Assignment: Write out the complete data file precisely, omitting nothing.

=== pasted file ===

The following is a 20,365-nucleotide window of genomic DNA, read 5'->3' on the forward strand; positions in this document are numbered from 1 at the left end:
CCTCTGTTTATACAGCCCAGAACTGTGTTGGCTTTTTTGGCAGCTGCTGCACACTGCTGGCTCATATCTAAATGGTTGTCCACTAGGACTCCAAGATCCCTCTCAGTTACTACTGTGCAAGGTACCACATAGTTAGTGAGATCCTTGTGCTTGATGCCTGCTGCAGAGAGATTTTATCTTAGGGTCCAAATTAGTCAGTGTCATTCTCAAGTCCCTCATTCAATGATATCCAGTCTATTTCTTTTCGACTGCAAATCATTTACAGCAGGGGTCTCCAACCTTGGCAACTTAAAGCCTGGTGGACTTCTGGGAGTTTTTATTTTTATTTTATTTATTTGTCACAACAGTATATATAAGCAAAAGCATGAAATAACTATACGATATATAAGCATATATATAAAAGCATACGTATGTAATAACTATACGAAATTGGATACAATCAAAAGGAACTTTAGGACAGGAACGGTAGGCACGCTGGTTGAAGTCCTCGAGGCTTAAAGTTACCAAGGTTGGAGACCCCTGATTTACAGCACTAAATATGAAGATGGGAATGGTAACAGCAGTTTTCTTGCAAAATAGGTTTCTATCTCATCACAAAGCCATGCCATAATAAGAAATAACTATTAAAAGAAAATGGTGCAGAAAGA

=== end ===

The following is a 20,365-nucleotide window of genomic DNA, read 5'->3' on the forward strand; positions in this document are numbered from 1 at the left end:
CCTCTGTTTATACAGCCCAGAACTGTGTTGGCTTTTTTGGCAGCTGCTGCACACTGCTGGCTCATATCTAAATGGTTGTCCACTAGGACTCCAAGATCCCTCTCAGTTACTACTGTGCAAGGTACCACATAGTTAGTGAGATCCTTGTGCTTGATGCCTGCTGCAGAGAGATTTTATCTTAGGGTCCAAATTAGTCAGTGTCATTCTCAAGTCCCTCATTCAATGATATCCAGTCTATTTCTTTTCGACTGCAAATCATTTACAGCAGGGGTCTCCAACCTTGGCAACTTAAAGCCTGGTGGACTTCTGGGAGTTTTTATTTTTATTTTATTTATTTGTCACAACAGTATATATAAGCAAAAGCATGAAATAACTATACGATATATAAGCATATATATAAAAGCATACGTATGTAATAACTATACGAAATTGGATACAATCAAAAGGAACTTTAGGACAGGAACGGTAGGCACGCTGGTTGAAGTCCTCGAGGCTTAAAGTTACCAAGGTTGGAGACCCCTGATTTACAGCACTAAATATGAAGATGGGAATGGTAACAGCAGTTTTCTTGCAAAATAGGTTTCTATCTCATCACAAAGCCATGCCATAATAAGAAATAACTATTAAAAGAAAATGGTGCAGAAAGA